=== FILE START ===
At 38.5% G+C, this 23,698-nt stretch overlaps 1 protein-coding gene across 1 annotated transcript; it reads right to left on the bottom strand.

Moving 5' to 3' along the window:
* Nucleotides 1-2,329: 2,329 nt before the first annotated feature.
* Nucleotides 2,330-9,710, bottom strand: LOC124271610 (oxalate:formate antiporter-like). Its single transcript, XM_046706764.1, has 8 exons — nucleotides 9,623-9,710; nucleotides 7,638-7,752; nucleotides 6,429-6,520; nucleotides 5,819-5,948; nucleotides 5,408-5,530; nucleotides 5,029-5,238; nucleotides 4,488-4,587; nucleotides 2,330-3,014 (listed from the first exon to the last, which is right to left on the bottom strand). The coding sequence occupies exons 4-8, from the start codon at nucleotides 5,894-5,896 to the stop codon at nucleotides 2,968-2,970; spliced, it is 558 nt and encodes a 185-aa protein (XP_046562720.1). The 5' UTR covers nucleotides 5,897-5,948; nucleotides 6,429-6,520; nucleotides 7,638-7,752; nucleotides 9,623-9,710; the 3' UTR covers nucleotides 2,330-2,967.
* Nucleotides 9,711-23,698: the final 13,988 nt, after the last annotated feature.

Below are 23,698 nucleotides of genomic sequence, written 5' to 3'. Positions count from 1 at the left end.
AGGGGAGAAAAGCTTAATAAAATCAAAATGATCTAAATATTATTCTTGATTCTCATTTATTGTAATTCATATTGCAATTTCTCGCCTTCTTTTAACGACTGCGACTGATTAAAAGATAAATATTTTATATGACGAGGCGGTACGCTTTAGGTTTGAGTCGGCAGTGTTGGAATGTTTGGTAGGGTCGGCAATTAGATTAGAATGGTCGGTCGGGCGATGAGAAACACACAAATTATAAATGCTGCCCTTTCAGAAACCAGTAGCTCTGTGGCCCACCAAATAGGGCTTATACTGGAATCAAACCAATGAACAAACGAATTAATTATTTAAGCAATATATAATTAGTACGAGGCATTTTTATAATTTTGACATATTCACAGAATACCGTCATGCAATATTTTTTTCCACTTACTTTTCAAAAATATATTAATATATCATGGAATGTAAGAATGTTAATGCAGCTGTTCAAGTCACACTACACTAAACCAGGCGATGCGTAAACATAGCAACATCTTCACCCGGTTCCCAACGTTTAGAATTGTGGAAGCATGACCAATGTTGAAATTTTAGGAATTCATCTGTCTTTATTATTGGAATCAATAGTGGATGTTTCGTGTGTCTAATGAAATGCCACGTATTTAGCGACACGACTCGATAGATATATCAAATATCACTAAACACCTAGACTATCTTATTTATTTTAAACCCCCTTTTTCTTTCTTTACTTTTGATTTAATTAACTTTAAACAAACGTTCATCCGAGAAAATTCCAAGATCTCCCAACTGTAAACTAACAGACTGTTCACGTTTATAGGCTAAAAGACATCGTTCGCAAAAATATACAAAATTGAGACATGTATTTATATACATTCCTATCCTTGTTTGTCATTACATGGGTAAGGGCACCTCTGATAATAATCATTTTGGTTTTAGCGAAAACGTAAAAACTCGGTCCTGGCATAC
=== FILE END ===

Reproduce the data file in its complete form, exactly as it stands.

At 38.5% G+C, this 23,698-nt stretch overlaps 1 protein-coding gene across 1 annotated transcript; it reads right to left on the bottom strand.

Moving 5' to 3' along the window:
* Nucleotides 1-2,329: 2,329 nt before the first annotated feature.
* Nucleotides 2,330-9,710, bottom strand: LOC124271610 (oxalate:formate antiporter-like). Its single transcript, XM_046706764.1, has 8 exons — nucleotides 9,623-9,710; nucleotides 7,638-7,752; nucleotides 6,429-6,520; nucleotides 5,819-5,948; nucleotides 5,408-5,530; nucleotides 5,029-5,238; nucleotides 4,488-4,587; nucleotides 2,330-3,014 (listed from the first exon to the last, which is right to left on the bottom strand). The coding sequence occupies exons 4-8, from the start codon at nucleotides 5,894-5,896 to the stop codon at nucleotides 2,968-2,970; spliced, it is 558 nt and encodes a 185-aa protein (XP_046562720.1). The 5' UTR covers nucleotides 5,897-5,948; nucleotides 6,429-6,520; nucleotides 7,638-7,752; nucleotides 9,623-9,710; the 3' UTR covers nucleotides 2,330-2,967.
* Nucleotides 9,711-23,698: the final 13,988 nt, after the last annotated feature.

Below are 23,698 nucleotides of genomic sequence, written 5' to 3'. Positions count from 1 at the left end.
AGGGGAGAAAAGCTTAATAAAATCAAAATGATCTAAATATTATTCTTGATTCTCATTTATTGTAATTCATATTGCAATTTCTCGCCTTCTTTTAACGACTGCGACTGATTAAAAGATAAATATTTTATATGACGAGGCGGTACGCTTTAGGTTTGAGTCGGCAGTGTTGGAATGTTTGGTAGGGTCGGCAATTAGATTAGAATGGTCGGTCGGGCGATGAGAAACACACAAATTATAAATGCTGCCCTTTCAGAAACCAGTAGCTCTGTGGCCCACCAAATAGGGCTTATACTGGAATCAAACCAATGAACAAACGAATTAATTATTTAAGCAATATATAATTAGTACGAGGCATTTTTATAATTTTGACATATTCACAGAATACCGTCATGCAATATTTTTTTCCACTTACTTTTCAAAAATATATTAATATATCATGGAATGTAAGAATGTTAATGCAGCTGTTCAAGTCACACTACACTAAACCAGGCGATGCGTAAACATAGCAACATCTTCACCCGGTTCCCAACGTTTAGAATTGTGGAAGCATGACCAATGTTGAAATTTTAGGAATTCATCTGTCTTTATTATTGGAATCAATAGTGGATGTTTCGTGTGTCTAATGAAATGCCACGTATTTAGCGACACGACTCGATAGATATATCAAATATCACTAAACACCTAGACTATCTTATTTATTTTAAACCCCCTTTTTCTTTCTTTACTTTTGATTTAATTAACTTTAAACAAACGTTCATCCGAGAAAATTCCAAGATCTCCCAACTGTAAACTAACAGACTGTTCACGTTTATAGGCTAAAAGACATCGTTCGCAAAAATATACAAAATTGAGACATGTATTTATATACATTCCTATCCTTGTTTGTCATTACATGGGTAAGGGCACCTCTGATAATAATCATTTTGGTTTTAGCGAAAACGTAAAAACTCGGTCCTGGCATAC